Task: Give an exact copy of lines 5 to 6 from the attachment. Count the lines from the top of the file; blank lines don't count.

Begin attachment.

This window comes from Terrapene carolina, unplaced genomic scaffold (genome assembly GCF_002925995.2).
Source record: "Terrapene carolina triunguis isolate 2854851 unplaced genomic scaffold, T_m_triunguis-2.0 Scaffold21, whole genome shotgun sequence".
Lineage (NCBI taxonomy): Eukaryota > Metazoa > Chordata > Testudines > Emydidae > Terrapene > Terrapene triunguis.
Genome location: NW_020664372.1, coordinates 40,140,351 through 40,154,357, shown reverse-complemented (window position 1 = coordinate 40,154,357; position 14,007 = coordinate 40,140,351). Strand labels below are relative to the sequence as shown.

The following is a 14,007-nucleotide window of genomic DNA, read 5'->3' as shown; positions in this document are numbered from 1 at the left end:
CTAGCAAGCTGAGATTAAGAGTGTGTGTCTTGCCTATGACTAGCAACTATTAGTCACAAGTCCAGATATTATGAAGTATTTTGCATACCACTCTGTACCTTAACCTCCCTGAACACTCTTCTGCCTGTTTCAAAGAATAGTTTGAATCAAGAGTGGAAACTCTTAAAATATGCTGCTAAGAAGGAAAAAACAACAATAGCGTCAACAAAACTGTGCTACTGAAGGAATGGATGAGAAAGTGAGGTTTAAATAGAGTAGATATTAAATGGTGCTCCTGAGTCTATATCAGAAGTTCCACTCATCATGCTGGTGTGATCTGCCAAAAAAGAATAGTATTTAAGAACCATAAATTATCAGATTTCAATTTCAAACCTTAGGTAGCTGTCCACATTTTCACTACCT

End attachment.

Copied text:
The following is a 14,007-nucleotide window of genomic DNA, read 5'->3' as shown; positions in this document are numbered from 1 at the left end:
CTAGCAAGCTGAGATTAAGAGTGTGTGTCTTGCCTATGACTAGCAACTATTAGTCACAAGTCCAGATATTATGAAGTATTTTGCATACCACTCTGTACCTTAACCTCCCTGAACACTCTTCTGCCTGTTTCAAAGAATAGTTTGAATCAAGAGTGGAAACTCTTAAAATATGCTGCTAAGAAGGAAAAAACAACAATAGCGTCAACAAAACTGTGCTACTGAAGGAATGGATGAGAAAGTGAGGTTTAAATAGAGTAGATATTAAATGGTGCTCCTGAGTCTATATCAGAAGTTCCACTCATCATGCTGGTGTGATCTGCCAAAAAAGAATAGTATTTAAGAACCATAAATTATCAGATTTCAATTTCAAACCTTAGGTAGCTGTCCACATTTTCACTACCT